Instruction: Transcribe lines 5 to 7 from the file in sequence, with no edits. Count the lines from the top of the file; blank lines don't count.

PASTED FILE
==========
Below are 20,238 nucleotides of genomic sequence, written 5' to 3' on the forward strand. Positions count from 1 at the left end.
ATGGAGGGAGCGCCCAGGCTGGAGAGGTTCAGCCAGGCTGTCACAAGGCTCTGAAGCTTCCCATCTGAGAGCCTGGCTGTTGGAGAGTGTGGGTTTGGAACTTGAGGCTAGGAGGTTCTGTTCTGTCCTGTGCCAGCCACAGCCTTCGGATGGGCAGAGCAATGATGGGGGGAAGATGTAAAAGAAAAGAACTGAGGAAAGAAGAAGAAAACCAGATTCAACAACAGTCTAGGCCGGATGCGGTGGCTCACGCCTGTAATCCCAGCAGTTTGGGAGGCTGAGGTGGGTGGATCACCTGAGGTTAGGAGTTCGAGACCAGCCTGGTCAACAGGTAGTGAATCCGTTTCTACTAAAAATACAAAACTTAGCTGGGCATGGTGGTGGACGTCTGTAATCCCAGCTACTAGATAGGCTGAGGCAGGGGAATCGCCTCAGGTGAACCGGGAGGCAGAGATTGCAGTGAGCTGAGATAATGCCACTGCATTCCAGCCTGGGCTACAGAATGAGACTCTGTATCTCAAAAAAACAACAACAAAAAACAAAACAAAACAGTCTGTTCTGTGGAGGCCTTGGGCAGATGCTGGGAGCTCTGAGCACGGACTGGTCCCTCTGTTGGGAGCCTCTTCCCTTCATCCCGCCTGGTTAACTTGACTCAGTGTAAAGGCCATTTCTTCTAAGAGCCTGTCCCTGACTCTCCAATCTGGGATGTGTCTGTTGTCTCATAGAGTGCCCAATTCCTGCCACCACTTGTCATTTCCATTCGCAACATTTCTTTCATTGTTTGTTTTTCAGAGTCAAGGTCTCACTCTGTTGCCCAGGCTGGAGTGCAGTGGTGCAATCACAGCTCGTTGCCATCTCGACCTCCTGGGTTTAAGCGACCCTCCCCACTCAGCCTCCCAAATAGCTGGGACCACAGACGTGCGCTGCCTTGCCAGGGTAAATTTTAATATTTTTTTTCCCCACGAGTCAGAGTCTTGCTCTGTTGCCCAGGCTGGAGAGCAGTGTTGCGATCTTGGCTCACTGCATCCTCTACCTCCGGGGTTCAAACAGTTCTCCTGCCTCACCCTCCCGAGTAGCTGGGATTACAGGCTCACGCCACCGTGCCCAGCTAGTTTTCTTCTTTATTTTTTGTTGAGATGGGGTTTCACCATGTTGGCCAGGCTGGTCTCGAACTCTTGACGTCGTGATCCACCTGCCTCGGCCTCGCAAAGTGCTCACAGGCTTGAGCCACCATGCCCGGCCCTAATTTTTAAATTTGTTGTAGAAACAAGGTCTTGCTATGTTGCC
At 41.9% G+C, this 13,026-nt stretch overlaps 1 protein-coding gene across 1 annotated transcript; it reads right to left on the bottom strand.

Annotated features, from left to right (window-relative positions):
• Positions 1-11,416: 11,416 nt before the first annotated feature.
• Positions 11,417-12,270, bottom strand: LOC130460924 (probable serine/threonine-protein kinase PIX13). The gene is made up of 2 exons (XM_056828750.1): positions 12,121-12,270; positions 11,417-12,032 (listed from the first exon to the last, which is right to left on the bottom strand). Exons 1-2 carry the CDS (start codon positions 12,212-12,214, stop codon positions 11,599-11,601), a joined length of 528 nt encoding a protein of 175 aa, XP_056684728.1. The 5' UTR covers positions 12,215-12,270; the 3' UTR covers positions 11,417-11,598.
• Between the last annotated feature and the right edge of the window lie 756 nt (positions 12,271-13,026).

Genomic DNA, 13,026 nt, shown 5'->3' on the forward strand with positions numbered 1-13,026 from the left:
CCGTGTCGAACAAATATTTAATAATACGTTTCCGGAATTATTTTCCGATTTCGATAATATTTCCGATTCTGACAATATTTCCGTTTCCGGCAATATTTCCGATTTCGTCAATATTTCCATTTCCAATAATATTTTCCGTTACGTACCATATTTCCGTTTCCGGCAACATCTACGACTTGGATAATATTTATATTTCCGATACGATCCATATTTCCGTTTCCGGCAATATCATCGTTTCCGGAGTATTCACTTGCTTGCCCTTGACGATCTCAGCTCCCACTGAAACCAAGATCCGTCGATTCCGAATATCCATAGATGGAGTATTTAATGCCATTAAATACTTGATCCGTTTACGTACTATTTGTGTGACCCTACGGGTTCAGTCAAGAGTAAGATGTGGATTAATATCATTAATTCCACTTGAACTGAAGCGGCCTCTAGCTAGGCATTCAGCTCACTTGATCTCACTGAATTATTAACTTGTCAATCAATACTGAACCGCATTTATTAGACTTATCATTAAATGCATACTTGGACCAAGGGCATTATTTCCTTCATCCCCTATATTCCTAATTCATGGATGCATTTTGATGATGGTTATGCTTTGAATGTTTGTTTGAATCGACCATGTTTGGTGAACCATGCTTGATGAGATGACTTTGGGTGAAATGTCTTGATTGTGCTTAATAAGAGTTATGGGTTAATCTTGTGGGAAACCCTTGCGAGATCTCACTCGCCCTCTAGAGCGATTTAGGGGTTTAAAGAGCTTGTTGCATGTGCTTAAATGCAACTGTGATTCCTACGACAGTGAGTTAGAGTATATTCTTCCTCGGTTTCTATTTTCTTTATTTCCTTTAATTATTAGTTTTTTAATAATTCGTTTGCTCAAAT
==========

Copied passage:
• Positions 1-11,416: 11,416 nt before the first annotated feature.
• Positions 11,417-12,270, bottom strand: LOC130460924 (probable serine/threonine-protein kinase PIX13). The gene is made up of 2 exons (XM_056828750.1): positions 12,121-12,270; positions 11,417-12,032 (listed from the first exon to the last, which is right to left on the bottom strand). Exons 1-2 carry the CDS (start codon positions 12,212-12,214, stop codon positions 11,599-11,601), a joined length of 528 nt encoding a protein of 175 aa, XP_056684728.1. The 5' UTR covers positions 12,215-12,270; the 3' UTR covers positions 11,417-11,598.
• Between the last annotated feature and the right edge of the window lie 756 nt (positions 12,271-13,026).